|Disney's Sleeping Beauty Castle, Anaheim, CA. Public domain image|
The villain is Aurora's awful father Stephon. Human Stephon and fairy Maleficent met as children. He showed goodwill at their first meeting when he threw away his iron ring - fairies can't bear the touch of iron. As they grew into teens, they fell in love, but Stephon didn't have an honest or loyal bone in his entire body. Maleficent grew nicely into her role as protector of the moors, while Stephon went off to court and secretly aspired to be king. She was innocent, open, and honest, while he was worldly, greedy, and duplicitous.
The presiding king tried to conquer the moors; Maleficent and her fairies repelled them. The king was wounded and promised that whoever killed Maleficent would be his successor. Slimy Stephon paid his "true love" a visit on the pretense of warning her, but instead drugged her and brutally cut off her wings. He brought the wings to the king as "proof" she was dead.
Stephon, subsequently made king, married and had a daughter, but slowly descended into madness. Maleficent got her bit of revenge by cursing the newborn Aurora to fall into a deep sleep on her 16th birthday when she touched a spinning wheel. (We know this part from the cartoon.) We can't really blame Maleficent for this, because STEPHON CUT OFF HER MAGNIFICENT FRICKING WINGS.
|"Sleeping Beauty" by Louis Sussman. Public domain photo by Mutter Erde|
Maleficent comes to the rescue, though. Aurora's prince friend is ineffective at lifting the curse, but because Maleficent friendship-love for Aurora is true, Maleficent kisses her friend and breaks the spell.
Then the really happy ending: fairy and wings are reunited, Stephon gets his comeuppance, and the violent old patriarchy is replaced with a peaceful matriarchy under Queen Aurora.
This movie is visually beautiful and well-written. Angelina Jolie's acting in the title role is perfection.
According to Wikipedia, the earliest published account of Sleeping Beauty is Charles Perrault's 1697 version. That article (linked above) doesn't say much about the European folklore that may have inspired it, except that the sleeping princess motif may have been inspired by "tribulations of saintly female martyrs in early Christian hagiography conventions" and the Germanic folk tale of Brynhild. Also called Brunnehilde, Brynhild was placed by Odin in a magical circle of fire, where she slept. The hero Siegfried rescued her and awakened her by removing her Valkyrie armor.
"Hagiography" is simply a fancy Greek loan word that means "holy writing." For an example of a female martyr story, see this post on the feast day of St. Lucia.
|"Wotan's Farewell to Brunhilde" by Emilie Kip Baker. Public domain within the U.S.|
I've read elsewhere - and unfortunately I can't remember where - that the spindle on which Aurora pricks her finger may be a stand-in for another type of "prick." In other words, the thing the king and queen wish to keep her away from is her own awakening sexuality.
If you'll recall from the Mother Night post, the Germanic mother-goddess known variously as Frigga, Frigg, and Freya has a spinning wheel, which was known as the Wheel of Fate. Fate or Fortune seems to be an underlying theme of the Sleeping Beauty legend. Wikipedia will tell you that in some versions, the princess doesn't fall under a curse at all, but falls into an enchanted sleep simply because it's her fate to do so. The three fairies who raise her represent the Fates, who in Germanic mythology are called the Norns.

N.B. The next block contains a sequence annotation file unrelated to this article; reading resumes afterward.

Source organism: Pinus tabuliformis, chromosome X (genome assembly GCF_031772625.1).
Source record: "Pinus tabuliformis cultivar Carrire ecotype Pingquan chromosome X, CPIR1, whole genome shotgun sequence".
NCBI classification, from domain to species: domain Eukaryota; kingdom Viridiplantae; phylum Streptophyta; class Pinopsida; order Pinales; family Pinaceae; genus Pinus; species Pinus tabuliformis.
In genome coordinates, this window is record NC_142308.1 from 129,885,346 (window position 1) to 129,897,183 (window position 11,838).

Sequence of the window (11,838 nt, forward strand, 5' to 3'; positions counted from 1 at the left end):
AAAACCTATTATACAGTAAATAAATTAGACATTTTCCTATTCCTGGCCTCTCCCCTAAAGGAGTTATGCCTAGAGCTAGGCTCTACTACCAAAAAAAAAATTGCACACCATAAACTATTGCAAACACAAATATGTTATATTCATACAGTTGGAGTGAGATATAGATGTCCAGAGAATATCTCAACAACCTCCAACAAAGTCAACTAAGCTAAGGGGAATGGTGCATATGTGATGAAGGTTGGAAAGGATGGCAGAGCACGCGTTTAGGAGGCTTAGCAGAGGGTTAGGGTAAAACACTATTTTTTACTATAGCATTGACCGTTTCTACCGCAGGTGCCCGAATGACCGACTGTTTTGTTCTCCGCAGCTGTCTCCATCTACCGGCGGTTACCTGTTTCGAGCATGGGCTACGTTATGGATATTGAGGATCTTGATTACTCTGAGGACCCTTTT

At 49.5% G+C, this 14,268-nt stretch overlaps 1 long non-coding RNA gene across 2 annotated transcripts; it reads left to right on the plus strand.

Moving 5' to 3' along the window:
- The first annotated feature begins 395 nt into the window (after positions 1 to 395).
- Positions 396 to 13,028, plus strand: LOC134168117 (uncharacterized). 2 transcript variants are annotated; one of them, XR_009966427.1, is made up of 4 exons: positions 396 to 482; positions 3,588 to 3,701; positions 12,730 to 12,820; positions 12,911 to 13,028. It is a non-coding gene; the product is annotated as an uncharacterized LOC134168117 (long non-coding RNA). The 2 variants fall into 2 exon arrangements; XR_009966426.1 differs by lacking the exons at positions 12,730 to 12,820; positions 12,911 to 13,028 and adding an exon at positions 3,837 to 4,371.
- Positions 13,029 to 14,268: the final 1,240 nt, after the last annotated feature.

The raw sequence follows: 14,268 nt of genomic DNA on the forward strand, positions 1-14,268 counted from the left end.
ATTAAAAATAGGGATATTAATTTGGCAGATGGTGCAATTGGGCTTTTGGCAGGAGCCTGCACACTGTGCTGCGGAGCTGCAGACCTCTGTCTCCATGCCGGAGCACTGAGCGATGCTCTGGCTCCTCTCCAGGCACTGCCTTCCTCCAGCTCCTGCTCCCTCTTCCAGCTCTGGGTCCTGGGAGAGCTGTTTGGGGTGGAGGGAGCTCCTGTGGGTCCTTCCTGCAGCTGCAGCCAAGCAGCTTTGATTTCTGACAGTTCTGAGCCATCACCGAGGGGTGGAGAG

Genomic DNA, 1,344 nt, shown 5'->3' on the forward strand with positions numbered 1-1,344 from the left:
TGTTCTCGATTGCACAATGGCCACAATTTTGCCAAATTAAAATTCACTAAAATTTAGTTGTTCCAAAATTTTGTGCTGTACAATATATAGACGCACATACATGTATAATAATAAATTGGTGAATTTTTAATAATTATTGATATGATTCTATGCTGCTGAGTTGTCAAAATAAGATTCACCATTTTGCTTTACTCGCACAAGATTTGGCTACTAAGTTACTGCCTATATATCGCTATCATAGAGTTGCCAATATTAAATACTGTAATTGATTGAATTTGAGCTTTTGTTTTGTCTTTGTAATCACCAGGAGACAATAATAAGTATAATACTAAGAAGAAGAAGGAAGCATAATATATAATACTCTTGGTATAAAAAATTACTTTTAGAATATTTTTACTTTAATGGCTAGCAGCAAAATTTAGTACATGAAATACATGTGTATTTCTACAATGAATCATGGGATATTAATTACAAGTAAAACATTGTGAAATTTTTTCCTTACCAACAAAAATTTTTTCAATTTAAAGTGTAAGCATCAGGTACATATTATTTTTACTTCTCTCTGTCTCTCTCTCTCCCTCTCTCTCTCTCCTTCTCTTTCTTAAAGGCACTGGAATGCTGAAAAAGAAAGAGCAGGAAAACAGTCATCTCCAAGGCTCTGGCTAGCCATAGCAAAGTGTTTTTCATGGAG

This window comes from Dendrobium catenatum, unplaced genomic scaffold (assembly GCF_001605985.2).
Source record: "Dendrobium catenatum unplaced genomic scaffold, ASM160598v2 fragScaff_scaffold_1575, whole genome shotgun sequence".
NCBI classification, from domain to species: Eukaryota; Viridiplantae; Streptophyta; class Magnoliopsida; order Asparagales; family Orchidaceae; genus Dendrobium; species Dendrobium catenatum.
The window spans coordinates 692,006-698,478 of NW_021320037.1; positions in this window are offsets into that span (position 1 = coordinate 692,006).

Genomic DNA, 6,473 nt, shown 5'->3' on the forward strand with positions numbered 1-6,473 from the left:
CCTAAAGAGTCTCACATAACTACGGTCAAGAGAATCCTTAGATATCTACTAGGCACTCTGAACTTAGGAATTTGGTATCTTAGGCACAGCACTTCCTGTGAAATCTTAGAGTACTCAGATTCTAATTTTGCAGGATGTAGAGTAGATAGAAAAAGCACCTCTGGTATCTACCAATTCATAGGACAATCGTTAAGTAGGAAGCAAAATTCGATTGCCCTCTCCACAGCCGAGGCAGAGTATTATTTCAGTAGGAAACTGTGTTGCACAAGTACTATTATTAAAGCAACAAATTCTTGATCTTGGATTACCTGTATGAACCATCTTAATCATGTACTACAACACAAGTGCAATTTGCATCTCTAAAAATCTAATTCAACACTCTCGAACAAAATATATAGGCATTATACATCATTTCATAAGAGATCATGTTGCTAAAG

|Public domain image of the three Norns. 1895|
It's probably not a coincidence that when a bitter, vengeful Maleficent decides to make herself queen of the moors, her throne is located in a grotto with a waterfall, and a tree grows out of it.
The Fates are also the Triple Goddess: maiden, mother, and crone. This is clearly depicted in Maleficent. The eldest of the three, played by Staunton, wears pink and represents the crone. (Imelda Staunton isn't actually very grandmotherly, in my opinion. She's younger than 60 and rather young-looking for a Caucasian woman of her age. She has good skin.) The fairy in blue who wishes happiness on Aurora is the mother figure, and the green nature-fairy with wild blonde hair is the childlike maiden.
The ancient Greeks pictured the fates as weavers, weaving the thread of life and cutting it at the time of death. What do you make with a spinning wheel? Thread. You spin thread from flax. The Greeks also envisioned the Fates as standing over the cradle of newborns, determining the child's destiny, according to Barbara G. Walker's The Woman's Encyclopedia of Myths and Secrets.
Clearly, the fairy tale of Sleeping Beauty has some roots in very old Indo-European mythology, some of which was common to the ancient Greeks and the Vikings. How cool that we're still adapting and telling this ancient bit of goddess-mythology. How cool that Angelina Jolie makes such a cool goddess figure.
Hollywood Classics Title Index to All Movies Reviewed in Books 1 - 24 by John Howard Reid. $0.99 from Smashwords.com
Another essential book for a film buff's library, this one is packed with information and reviews. Some of the entries are quite extensive. JHR provides all the information you need, including complete cast and production staff. I find JHR's information invaluable. I like to read not only who acted in a movie, but who made it, both top-billed and lesser mortals. -- Ross Adams in DRESS CIRCLE mag.